The Technology of Mobile Phone Charging

In the recent past, a number of learning institutions have conducted extensive research on how they can increase the time a battery can sustain a charge. They have invested a lot of resources to launch better battery charging and manufacturing technology. Some recent developments in this industry include the following:

Ultra-rapid chargers; in most cases, quite a number of smartphone’s battery can retain charger for a period of 5 hours while it is being used in 2G network and up to 6 hours while the device is being used in a 3G network. On the other hand, the standby time can be between 470 hours and 545 hours. This may be too short a time for a heavy user and thus, getting some of the most efficacious charging methods could be a viable option.

Manufacturers are working on an ultra-rapid chargers which have been branded as “clever” and “spontaneous” charging mechanisms. With this technology, a smartphone’s battery can charge from 0% charge to its full capacity in less than an hour.

A number of people were shocked when an Israeli start-up StoreDot unveiled a device which charged Samsung S4 smartphone from 0% charge to its full capacity within 26 seconds. At the moment, this technology is only available in prototype and it could be incorporated fully in the smartphone manufacturing industry by 2017. Of course, this will automatically make the standby time irrelevant. This charging mechanism will also reduce the environmental impacts of battery by prolonging their life span.

Massive battery pack; there are quite a number of battery pack which have been developed in the recent past. A good example is the 5,000 mAh battery pack which has the ability to charge an iPhone’s battery about two times. Another common example is the 290 watt-hour battery pack. This battery pack can charge an iPhone about 50 times before it runs out of charge. It can also recharge MacBook Air about five times. There is a high probability that even more sophisticated and efficacious products will be developed in the future.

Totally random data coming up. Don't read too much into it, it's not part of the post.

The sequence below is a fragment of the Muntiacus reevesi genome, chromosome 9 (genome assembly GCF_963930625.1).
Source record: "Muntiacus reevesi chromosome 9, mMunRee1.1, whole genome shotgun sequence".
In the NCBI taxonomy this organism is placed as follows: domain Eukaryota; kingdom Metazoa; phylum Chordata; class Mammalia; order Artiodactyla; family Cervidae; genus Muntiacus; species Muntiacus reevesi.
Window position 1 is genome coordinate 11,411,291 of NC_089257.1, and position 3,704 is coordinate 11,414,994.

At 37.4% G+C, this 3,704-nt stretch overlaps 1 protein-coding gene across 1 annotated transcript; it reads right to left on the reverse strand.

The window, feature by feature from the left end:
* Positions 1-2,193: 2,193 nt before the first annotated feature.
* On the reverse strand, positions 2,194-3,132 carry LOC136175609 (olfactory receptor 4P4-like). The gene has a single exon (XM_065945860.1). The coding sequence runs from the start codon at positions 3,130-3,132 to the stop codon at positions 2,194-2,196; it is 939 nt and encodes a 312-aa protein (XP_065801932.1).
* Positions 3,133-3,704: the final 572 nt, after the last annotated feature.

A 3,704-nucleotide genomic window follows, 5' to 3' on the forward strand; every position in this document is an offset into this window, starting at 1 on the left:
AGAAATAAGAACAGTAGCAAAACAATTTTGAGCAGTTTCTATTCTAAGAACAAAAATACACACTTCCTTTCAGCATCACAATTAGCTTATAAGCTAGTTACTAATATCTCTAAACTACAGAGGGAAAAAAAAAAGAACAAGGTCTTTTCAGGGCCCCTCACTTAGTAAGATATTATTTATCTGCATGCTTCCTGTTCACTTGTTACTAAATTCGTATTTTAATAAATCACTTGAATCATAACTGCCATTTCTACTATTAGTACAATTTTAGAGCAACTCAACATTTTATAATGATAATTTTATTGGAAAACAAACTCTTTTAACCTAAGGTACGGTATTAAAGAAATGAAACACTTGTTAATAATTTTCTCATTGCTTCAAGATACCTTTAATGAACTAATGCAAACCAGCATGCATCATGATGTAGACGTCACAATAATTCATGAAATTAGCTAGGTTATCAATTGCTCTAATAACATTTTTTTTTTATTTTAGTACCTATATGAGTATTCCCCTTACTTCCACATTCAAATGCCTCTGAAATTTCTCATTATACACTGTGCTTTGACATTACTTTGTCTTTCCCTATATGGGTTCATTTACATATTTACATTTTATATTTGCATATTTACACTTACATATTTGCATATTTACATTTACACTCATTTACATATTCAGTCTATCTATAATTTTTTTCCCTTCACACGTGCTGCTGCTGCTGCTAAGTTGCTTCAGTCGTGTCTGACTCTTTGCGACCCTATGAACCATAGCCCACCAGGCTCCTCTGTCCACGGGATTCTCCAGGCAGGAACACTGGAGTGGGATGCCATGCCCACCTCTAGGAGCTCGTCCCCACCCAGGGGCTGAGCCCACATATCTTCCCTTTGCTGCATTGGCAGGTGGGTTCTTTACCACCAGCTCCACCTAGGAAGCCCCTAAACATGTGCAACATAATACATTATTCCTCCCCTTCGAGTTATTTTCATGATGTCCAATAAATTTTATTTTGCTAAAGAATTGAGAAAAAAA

Optimized software; there are a number of software which have been developed in the recent past to speed up the charging process. A good example is a Quick Charge 2.0 technology. Although this particular software does not extend the life of a device’s battery, it speeds up the charging speed. That is to say, a device which could take about 270 minutes to charge to its full capacity using the conventional chargers will take about 96 minutes to charge to its full capacity. However, both the charger and the device must have a Quick Charge technology.

Super-capacitors; this is yet another technology which is likely to transform this industry. Super-capacitors fit in between rechargeable cells and regular battery. These devices can charge quickly, are rugged and they can experience tens of thousands of charge cycles before giving up.

A very common example is the use of super-capacitor batteries in Blueshift Bamboo speakers. They can charge in some few minutes and play music for about 6 hours before running out of charge. When such batteries shall have been fully developed, they will take about 30 seconds to charge a smartphone battery.

Wireless charging; this is yet another technology which is being explored by various smartphone manufacturers. A good example is the Dipole Coil Resonant System which had been developed by Researchers in South Korea which has the ability to charge about 40 smartphones which have been placed 5 meters away.

Screens with solar panels; in this technology, the touch screens of various smartphones is fitted with a thin layer of solar charging cells. These cells have the ability to add about 15% to the battery when exposed to light.